Friday's funeral for two officers gunned down in the line of duty marked a somber point in a very sad saga in the history of St. Petersburg.
On Monday, police exchanged gunfire with fugitive Hydra Lacy Jr., who shot and killed Officers Jeffrey A. Yaslowitz and Thomas J. Baitinger and wounded a deputy U.S. marshal before dying himself.
In the days that followed, a steady flow of cars circled the blocks off 37th Street near 28th Avenue S. Curiosity seekers by the carloads drove from points across the region to see the site where a dark cloud of misery and uncertainty now hovers.
Meanwhile, at Police Department headquarters at 1300 First Ave. N, residents of all ages and hues, with flowers and balloons in hand, came to pay their respects to the two fallen officers.
Those scenes are reminders that St. Petersburg, despite having a population of 250,000, is essentially a Southern town with Midwestern sensibilities.
For days, a hush seemed to fall across the city as it struggled with the immensity of its loss.
But amid the silence, some grumbling and pointed questions began to emerge in e-mails and online forums as people struggled to make sense of a tragedy that will reverberate here for years.
Some police experts have been critical of the procedures used Monday. It is understandable that some members and friends of the Police Department resent that.
Moving forward, tough questions must be asked, however. The city must do its due diligence, conducting a thorough review of the tragedy to prevent future losses.
Many of the questions grow out of concern for the safety of our officers, in the hope that the department can learn from possible mistakes.
One baffling issue in this sad saga is Mayor Bill Foster's decision to demolish the house.
The destruction of the dwelling was both dramatic and drastic.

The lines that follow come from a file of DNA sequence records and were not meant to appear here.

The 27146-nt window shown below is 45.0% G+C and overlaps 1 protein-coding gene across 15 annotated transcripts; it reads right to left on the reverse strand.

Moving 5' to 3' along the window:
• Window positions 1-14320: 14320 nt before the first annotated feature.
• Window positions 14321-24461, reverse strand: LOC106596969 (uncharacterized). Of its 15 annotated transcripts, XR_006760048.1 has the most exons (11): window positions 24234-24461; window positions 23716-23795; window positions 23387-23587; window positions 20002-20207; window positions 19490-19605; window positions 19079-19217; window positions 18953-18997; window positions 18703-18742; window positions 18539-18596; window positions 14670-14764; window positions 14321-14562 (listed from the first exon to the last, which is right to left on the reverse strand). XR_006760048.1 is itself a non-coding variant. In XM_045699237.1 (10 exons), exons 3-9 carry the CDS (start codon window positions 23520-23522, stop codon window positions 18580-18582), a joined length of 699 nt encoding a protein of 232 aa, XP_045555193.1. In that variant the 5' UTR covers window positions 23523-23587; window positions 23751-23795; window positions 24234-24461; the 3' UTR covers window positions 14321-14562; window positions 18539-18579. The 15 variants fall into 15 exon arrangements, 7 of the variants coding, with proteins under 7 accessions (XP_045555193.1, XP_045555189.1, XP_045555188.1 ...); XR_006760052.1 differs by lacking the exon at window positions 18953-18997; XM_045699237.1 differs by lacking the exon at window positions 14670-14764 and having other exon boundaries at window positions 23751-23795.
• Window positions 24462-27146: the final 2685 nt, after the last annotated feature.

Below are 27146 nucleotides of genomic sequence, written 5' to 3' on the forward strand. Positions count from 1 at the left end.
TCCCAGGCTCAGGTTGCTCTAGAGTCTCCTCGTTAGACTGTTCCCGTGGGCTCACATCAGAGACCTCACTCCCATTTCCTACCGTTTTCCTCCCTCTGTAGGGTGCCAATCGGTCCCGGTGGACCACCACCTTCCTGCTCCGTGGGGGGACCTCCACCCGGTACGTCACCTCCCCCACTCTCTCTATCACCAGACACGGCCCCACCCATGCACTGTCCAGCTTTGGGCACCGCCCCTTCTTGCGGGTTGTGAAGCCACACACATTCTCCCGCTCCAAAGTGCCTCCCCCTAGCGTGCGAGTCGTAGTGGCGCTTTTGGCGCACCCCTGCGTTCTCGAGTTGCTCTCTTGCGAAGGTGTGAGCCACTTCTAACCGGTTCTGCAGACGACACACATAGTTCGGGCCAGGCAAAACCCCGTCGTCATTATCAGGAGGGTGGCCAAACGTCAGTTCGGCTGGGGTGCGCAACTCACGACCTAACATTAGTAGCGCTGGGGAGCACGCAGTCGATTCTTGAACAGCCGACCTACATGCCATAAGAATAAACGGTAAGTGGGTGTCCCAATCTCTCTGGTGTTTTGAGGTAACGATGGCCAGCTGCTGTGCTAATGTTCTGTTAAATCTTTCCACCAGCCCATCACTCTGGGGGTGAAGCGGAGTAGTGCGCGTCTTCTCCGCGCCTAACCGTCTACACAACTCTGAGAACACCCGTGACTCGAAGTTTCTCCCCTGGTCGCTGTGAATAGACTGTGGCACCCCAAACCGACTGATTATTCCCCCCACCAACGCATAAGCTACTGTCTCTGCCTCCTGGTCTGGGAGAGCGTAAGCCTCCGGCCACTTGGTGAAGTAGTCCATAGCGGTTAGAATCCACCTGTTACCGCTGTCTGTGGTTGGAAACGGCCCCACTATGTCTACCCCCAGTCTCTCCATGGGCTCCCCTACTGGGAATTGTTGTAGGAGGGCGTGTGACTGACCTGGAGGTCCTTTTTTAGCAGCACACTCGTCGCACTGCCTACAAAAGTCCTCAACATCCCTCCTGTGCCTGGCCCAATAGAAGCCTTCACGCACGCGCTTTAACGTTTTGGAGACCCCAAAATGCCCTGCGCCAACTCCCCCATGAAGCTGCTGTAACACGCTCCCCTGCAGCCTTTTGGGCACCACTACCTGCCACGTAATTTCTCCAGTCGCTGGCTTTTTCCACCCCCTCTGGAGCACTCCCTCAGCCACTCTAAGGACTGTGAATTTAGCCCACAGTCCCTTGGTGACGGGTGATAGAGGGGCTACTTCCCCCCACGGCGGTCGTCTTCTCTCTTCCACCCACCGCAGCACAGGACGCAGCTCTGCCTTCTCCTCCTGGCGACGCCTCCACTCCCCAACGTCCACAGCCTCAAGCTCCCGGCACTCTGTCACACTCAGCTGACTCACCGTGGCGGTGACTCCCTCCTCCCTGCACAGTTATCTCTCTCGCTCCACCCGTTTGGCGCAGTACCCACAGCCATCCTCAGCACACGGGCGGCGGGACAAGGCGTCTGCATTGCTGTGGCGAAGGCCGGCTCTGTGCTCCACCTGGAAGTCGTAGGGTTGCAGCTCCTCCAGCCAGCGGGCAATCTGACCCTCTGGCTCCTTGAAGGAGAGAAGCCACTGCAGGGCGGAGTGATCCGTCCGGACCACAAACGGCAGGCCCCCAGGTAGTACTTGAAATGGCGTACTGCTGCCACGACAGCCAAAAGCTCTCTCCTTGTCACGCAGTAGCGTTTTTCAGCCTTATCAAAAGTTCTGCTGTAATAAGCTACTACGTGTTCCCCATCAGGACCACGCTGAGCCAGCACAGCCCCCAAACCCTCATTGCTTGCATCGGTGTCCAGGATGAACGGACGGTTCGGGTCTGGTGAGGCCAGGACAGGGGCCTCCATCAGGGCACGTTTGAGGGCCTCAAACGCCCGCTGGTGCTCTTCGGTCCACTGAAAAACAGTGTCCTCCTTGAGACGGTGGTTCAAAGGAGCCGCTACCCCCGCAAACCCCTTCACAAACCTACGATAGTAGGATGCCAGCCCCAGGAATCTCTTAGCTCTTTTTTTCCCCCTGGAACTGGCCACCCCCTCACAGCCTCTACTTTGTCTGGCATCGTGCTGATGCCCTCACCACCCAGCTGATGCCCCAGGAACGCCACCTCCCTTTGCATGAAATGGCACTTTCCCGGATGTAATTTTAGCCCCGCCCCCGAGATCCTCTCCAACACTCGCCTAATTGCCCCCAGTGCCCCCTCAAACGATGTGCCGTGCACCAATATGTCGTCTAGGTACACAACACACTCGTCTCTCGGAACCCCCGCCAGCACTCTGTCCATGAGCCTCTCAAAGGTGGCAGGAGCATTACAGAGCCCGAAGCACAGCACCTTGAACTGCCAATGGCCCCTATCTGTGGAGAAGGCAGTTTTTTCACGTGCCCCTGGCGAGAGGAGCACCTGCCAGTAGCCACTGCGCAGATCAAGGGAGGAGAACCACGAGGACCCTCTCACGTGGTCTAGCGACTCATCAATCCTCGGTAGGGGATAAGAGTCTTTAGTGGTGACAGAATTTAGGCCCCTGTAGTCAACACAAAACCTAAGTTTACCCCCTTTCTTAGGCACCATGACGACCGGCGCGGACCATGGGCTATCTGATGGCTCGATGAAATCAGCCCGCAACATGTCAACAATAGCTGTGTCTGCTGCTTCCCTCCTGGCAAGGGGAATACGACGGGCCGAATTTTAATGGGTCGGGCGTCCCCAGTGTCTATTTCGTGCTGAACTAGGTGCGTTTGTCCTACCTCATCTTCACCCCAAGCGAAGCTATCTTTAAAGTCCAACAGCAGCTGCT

Foster said Tuesday that he ordered the demolition out of concern for the safety of the neighborhood and a desire to avoid civil unrest.
Does that decision now hinder law enforcement officers in conducting their investigation?
Only time will tell, but my guess is there will be few answers found in the heap of rubble that was carted more than a mile away from the crime scene.
Foster also announced that Christine Lacy, who disclosed to the fugitive task force at her door that her armed husband was hiding in the attic, will be compensated for the loss of her home.
"The city will make sure she is made whole," said Foster, who added that she lost everything she owned and he was treating her as a victim.
If this turns out to be the case, the taxpayers will be picking up the tab for more than the dwelling. All of the contents of the home as well as a car were destroyed.
The city owns a host of properties. Here's a thought: Why not offer Lacy a house of comparable value in a different neighborhood and transform the now-vacant lot into a community garden in memory of the officers?
The Council of Neighborhood Associations could help reach out to residents in the Perry Bayview neighborhood so that the lot could become a symbol of peace and hope, not one of loss and despair.
Sandra J. Gadsden is an assistant metro editor/community news. She can be reached at firstname.lastname@example.org or at (727) 893-8874.